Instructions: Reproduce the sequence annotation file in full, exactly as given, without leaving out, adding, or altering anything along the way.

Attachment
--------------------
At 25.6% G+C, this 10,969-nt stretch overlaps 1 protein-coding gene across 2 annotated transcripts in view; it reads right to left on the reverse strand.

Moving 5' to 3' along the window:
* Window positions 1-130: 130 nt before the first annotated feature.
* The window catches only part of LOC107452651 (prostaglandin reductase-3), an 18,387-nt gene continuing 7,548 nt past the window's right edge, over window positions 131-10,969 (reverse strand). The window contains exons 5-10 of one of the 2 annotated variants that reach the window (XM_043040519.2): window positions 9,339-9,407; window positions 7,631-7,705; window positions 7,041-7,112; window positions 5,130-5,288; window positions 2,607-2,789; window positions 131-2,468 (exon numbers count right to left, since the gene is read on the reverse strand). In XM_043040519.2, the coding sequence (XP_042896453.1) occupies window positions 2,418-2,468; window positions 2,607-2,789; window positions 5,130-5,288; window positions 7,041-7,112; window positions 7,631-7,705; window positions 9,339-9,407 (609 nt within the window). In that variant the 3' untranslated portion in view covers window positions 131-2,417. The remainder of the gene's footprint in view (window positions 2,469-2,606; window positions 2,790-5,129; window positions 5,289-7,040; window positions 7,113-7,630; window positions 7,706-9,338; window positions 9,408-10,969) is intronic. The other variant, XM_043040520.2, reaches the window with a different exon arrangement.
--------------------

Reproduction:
At 25.6% G+C, this 10,969-nt stretch overlaps 1 protein-coding gene across 2 annotated transcripts in view; it reads right to left on the reverse strand.

Moving 5' to 3' along the window:
* Window positions 1-130: 130 nt before the first annotated feature.
* The window catches only part of LOC107452651 (prostaglandin reductase-3), an 18,387-nt gene continuing 7,548 nt past the window's right edge, over window positions 131-10,969 (reverse strand). The window contains exons 5-10 of one of the 2 annotated variants that reach the window (XM_043040519.2): window positions 9,339-9,407; window positions 7,631-7,705; window positions 7,041-7,112; window positions 5,130-5,288; window positions 2,607-2,789; window positions 131-2,468 (exon numbers count right to left, since the gene is read on the reverse strand). In XM_043040519.2, the coding sequence (XP_042896453.1) occupies window positions 2,418-2,468; window positions 2,607-2,789; window positions 5,130-5,288; window positions 7,041-7,112; window positions 7,631-7,705; window positions 9,339-9,407 (609 nt within the window). In that variant the 3' untranslated portion in view covers window positions 131-2,417. The remainder of the gene's footprint in view (window positions 2,469-2,606; window positions 2,790-5,129; window positions 5,289-7,040; window positions 7,113-7,630; window positions 7,706-9,338; window positions 9,408-10,969) is intronic. The other variant, XM_043040520.2, reaches the window with a different exon arrangement.